I Met A Man From Nantucket….

IMG_1468 This summer we had a first when we hopped over from the Vineyard to Nantucket Harbor.  The current wasn’t very favorable but the seas were calm.  As you can imagine a pretty popular island for tourists and boaters alike, it was above our budget to get a slip and no moorings were available.  No Mooring – No Problem.  Nantucket Harbor has great space to anchor up.

DSC_1667This leads me to my first story…….I Met a Man
From Nantucket.  Tom Hulholland is a “Master Falconer” that lives in Sconset on the island.  He is a wealth of knowledge on the ancient art of falconry.  I thought why not and picked up the phone and gave him a call.   Went back to the boat and convinced Frank he and I should go on this little adventure.  Before I knew it we were on a bus heading his way.  We met up outside the Sconset Cafe (great sandwiches by the way), jumped in Tom’s pickup  truck, (delivered a few bills and stopped at a couple of his jobs), ending up at his quintessential cottage home.

DSC_1609What happened next was amazing to me.  Shaka Zulu was first.  A beautiful red-tailed hawk joined us in the yard.  Red tailed hawks are probably the most common in North America.  DSC_1627There’s a pair in Scituate often seen soaring above the open fields near the marsh, circling presumably looking for movement below to satisfy their appetite.   Having the opportunity to be so close to and hold one was an experience for me.  So majestic and beautiful; a rich brown with a beautiful, warm red tail.  You could tell Tom and Shaka had truly bounded.  Medieval Hawking or Falconry was a sport of hunting small wild game.  Kings and Lords would have hunting parties.  Falconry goes back thousands of y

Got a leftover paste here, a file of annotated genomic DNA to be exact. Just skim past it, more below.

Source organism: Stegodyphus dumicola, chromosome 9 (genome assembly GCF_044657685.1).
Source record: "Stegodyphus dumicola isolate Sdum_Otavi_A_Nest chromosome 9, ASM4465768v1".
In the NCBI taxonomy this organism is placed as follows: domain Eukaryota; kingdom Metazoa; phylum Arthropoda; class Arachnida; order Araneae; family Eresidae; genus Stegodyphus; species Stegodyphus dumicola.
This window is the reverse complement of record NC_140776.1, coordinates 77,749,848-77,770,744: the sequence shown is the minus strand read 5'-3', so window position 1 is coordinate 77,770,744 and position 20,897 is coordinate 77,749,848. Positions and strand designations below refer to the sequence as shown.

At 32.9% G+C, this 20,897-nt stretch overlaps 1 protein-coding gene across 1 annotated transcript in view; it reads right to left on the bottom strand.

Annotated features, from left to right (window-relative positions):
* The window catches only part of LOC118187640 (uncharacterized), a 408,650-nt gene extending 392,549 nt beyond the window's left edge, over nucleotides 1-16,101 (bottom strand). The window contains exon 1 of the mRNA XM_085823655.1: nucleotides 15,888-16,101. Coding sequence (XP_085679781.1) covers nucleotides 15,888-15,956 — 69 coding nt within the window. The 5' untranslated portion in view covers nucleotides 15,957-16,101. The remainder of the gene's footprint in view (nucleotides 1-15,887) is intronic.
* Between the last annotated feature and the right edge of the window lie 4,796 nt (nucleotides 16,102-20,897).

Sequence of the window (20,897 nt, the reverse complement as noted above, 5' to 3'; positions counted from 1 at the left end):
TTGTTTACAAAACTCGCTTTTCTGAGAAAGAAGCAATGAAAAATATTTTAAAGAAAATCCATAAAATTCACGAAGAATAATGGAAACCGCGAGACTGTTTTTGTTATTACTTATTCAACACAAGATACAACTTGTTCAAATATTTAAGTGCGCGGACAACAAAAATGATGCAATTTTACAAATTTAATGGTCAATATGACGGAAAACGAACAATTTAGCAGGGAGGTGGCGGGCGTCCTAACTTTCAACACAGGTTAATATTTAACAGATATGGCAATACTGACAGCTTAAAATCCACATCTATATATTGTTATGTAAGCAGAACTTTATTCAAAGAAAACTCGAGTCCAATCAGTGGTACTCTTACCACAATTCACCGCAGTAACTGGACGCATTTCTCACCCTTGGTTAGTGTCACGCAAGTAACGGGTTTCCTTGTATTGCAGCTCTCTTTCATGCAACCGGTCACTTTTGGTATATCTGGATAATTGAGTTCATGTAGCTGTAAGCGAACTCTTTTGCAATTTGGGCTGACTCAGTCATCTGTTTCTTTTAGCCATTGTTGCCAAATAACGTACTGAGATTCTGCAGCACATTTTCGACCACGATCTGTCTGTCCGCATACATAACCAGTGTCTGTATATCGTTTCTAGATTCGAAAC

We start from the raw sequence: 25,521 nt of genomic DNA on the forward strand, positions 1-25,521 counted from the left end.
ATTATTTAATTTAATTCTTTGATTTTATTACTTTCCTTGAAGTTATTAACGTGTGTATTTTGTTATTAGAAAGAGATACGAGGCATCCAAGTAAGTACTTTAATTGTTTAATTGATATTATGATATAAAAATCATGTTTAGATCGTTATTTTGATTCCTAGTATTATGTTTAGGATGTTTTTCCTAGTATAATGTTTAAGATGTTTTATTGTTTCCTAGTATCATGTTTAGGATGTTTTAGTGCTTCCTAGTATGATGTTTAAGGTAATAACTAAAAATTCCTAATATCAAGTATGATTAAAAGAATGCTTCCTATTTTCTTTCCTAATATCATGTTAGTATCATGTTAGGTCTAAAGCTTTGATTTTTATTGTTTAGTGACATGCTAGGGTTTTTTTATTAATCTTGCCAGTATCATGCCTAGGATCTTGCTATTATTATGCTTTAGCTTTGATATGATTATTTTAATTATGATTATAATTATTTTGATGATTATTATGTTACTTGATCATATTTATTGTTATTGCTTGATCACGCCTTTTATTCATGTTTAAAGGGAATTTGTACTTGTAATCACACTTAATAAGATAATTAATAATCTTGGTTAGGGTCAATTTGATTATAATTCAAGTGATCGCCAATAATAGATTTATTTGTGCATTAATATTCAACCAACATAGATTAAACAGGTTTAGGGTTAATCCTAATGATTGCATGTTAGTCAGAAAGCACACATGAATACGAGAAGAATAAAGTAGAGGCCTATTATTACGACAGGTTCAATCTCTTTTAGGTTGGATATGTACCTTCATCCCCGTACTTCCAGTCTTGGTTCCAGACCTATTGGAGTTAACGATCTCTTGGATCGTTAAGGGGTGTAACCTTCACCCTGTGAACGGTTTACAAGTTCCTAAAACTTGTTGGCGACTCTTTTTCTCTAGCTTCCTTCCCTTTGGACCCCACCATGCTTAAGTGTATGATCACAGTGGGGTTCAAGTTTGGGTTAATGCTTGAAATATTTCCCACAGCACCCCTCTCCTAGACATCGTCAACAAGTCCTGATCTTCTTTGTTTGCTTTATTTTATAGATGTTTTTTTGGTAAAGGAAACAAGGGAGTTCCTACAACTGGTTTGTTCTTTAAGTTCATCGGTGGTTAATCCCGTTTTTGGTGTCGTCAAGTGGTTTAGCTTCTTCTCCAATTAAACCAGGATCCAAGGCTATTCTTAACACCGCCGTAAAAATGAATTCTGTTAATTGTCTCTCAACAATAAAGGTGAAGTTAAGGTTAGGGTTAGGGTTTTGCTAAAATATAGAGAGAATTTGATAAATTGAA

ears and Tom is a wealth of knowledge.

DSC_1651Houdini was next.   A Falcon that Tom has had for over 25 years.  Shaka is still used for hunting, but Houdini is ‘retired’.  While hunting, another bird attacked Houdini and injured his eye.  We spent a few hours sitting with this man who reminded me of a wizard, talking birds, family, life, politics and anything else on his mind.  Thank you Tom for a great, unexpected afternoon and for inviting us into your world of Falconry.